10. Clause 3 specified what the temp must not do and included this:

``3.4 during an Assignment other than for sickness take any period of absence or leave without our prior agreement and in the case of leave entitlement (please also see clause 4) without having submitted a leave request form in accordance with [Adecco] procedures.''

11. Clause 4 said this about absence and holidays:

``4 You acknowledge and agree that:

4.1 you are not entitled to any payment during any period of absence due to any cause except to the extent required by law;

4.2 because unauthorised absence or absence due to sickness may result in a breach of obligations which we owe to the Client during an Assignment you shall notify us as soon as possible and by 9 a.m. on each day of any absence and give the best indication you are able to of any likely period of absence and the reason for the absence;

4.3 during periods when you are not engaged on an Assignment your engagement with us is temporarily suspended and ... you may work for any other person or company and such periods will not be taken into account in calculating statutory leave entitlement;

4.4 you shall be entitled to 24 days paid leave ... ;

4.5 any unauthorised absence or absence due to sickness not notified to us under clause 4.2 shall be deemed to be annual leave taken by you and will be recorded by us as such;

4.6 you may not give notice to take annual leave within the first 14 days from the start date of an Assignment. Thereafter you shall give us and the Client no less than 14 days written notice of any intention to take annual leave ...''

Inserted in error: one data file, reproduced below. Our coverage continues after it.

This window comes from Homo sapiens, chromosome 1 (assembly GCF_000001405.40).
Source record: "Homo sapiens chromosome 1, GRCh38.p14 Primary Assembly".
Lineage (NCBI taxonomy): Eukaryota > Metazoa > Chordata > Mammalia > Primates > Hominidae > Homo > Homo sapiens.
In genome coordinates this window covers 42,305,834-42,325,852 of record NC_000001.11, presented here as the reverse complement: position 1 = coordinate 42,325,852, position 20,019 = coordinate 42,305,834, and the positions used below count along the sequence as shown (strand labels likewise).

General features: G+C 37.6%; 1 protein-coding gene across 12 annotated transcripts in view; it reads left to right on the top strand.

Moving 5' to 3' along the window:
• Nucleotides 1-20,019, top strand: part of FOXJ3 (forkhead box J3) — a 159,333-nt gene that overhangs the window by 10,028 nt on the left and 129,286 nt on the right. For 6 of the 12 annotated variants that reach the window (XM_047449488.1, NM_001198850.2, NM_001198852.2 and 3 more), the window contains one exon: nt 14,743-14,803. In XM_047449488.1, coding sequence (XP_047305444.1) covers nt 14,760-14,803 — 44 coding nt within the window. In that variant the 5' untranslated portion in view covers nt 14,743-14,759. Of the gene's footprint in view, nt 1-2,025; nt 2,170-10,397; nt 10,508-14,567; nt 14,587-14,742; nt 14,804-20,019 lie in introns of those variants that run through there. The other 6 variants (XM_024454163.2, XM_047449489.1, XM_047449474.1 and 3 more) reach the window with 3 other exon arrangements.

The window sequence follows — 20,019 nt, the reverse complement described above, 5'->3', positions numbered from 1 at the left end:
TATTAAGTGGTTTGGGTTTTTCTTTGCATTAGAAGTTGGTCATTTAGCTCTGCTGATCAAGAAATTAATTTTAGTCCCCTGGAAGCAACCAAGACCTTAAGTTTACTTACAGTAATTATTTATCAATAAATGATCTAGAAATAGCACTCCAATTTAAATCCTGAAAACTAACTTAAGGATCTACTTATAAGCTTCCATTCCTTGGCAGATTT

12. Clause 5, dealing with Adecco's obligations, stated:

``We may from time to time find work for you, but do not guarantee that any such work will be found or provided to you and we do not accept any liability if we do not locate any such work for you; when we have found work we will send to you a Confirmation Letter. Further we accept no liability if the work is not suitable, and we accept no liability for the actions, torts or breach of contract or obligation by the Client ...''

13. In clause 6, Adecco agreed, subject to clause 4, that it would pay the temp at the rate set out in the Confirmation Letter for work performed satisfactorily during an Assignment. It was specifically stated that:

``Payment shall be made whether or not the Client has paid [Adecco]''.

14. Clauses 7 to 10 provided for termination and suspension of the agreement. Either party was entitled to...